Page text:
My brother continuously reminds me of how competitive this field of study and career is. Hundreds of applicants and only several get in yearly. I’m definitely blessed. Honestly, there’s a crazy amount of Young Adult and fiction storytellers and writers out there, trying to make it daily. Everyone’s stories and work have similarities… some stories I could easily recognize within the works of already published authors. What am I doing trying to compete with the best??? I need to constantly remind myself that Allah swt blessed me with being a bit more unique… especially at AULA. There’s a reason he has written for me to be at AULA. This is the perfect path for me.
AlhamduliAllah, within my American identity, I also identify myself as a Muslim, hijabi, Palestinian, Arab. This identity defines my experiences, stories, and voice through my story-telling ways. A lot of my short stories can be seen as typical stories of relationships and challenges. However, my novels and core stories are vibrant with multicultural and religious upbringing and experiences. Allah swt is truly the best of planners.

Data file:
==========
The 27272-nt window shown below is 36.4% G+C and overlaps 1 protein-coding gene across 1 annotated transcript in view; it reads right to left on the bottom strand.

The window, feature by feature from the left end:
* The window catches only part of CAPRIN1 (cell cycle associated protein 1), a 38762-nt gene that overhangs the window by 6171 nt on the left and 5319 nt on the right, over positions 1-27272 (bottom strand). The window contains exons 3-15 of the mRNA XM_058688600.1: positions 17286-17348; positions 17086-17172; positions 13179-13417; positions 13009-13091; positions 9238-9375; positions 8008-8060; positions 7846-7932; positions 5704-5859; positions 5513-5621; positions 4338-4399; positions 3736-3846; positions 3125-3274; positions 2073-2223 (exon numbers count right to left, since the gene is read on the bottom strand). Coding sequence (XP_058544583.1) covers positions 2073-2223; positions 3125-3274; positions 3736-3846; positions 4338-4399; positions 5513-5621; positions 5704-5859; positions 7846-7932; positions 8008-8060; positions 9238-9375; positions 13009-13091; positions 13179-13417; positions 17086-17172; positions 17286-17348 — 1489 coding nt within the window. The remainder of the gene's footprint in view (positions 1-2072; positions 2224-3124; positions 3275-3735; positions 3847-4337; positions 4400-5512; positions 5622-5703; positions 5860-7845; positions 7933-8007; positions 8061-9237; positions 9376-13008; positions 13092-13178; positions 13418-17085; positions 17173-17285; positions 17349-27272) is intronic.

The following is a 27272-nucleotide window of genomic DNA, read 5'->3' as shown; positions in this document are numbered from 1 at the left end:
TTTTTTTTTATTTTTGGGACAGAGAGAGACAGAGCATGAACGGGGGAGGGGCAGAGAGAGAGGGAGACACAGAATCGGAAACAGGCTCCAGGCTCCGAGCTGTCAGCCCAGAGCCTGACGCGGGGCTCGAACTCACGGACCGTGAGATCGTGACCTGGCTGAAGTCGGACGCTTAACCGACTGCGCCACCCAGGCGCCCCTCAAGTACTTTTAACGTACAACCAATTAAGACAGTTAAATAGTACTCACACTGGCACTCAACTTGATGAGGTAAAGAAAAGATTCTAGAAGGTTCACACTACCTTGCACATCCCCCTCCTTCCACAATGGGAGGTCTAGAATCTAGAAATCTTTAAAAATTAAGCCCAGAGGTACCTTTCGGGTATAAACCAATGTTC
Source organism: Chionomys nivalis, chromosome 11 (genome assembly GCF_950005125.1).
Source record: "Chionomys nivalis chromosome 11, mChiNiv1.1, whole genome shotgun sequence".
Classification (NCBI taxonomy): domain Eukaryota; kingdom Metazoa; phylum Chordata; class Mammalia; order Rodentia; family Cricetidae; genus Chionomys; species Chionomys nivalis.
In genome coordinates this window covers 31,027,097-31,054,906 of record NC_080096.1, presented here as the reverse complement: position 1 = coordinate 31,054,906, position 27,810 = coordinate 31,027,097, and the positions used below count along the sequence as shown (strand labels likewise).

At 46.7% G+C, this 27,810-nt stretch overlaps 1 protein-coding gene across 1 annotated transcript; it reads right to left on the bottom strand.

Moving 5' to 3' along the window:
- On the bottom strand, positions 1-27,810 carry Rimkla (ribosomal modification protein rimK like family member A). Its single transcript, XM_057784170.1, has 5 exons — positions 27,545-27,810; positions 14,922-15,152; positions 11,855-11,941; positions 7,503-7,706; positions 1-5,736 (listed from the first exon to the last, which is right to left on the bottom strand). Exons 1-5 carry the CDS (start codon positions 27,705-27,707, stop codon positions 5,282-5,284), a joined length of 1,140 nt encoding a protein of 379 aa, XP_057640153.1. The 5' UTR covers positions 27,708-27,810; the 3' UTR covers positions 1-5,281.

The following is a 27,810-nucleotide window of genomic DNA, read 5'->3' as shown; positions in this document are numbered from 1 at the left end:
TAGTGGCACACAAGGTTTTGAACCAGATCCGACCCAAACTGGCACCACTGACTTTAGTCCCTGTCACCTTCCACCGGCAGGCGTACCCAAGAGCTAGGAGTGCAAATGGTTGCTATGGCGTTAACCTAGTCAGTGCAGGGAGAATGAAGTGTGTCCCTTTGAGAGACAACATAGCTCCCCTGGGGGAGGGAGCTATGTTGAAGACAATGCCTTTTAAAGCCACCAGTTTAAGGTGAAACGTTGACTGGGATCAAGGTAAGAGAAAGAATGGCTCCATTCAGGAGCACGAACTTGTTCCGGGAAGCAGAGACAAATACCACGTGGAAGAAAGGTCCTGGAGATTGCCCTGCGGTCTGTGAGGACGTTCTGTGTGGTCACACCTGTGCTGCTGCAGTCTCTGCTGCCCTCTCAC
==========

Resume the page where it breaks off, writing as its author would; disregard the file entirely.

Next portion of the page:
When I’m at my lowest and surrounded by hectic obstacles and tedious challenges, it’s difficult to remember why I’m walking this path. My intentions have not changed. I work for Allah swt. I will continue to work hard to make sure the voice of the voiceless are heard strong and sharp. I would rather be struggling and know that Allah swt is always watching over me than to sail smoothly, and quite boringly, through this temporary life. I may not see the fruits of my labor now but I need to keep my faith and trust in Allah swt. Of course this is a reminder for myself before anyone else.
So while I may not be able to run into the warmth of the support and love that the Muslim ummah provided me with at UCSD, I will always have Allah swt. That’s all I need. AlhamduliAllah!
Always renew your intentions and remember the blessings Allah swt has provided for you!
[It’s finally raining so beautifully right now! I’m going to be soaked in a couple of minutes! I LOVE IT! Santana do Livramento AlhamduliAllah!!!]
AULA MFA Program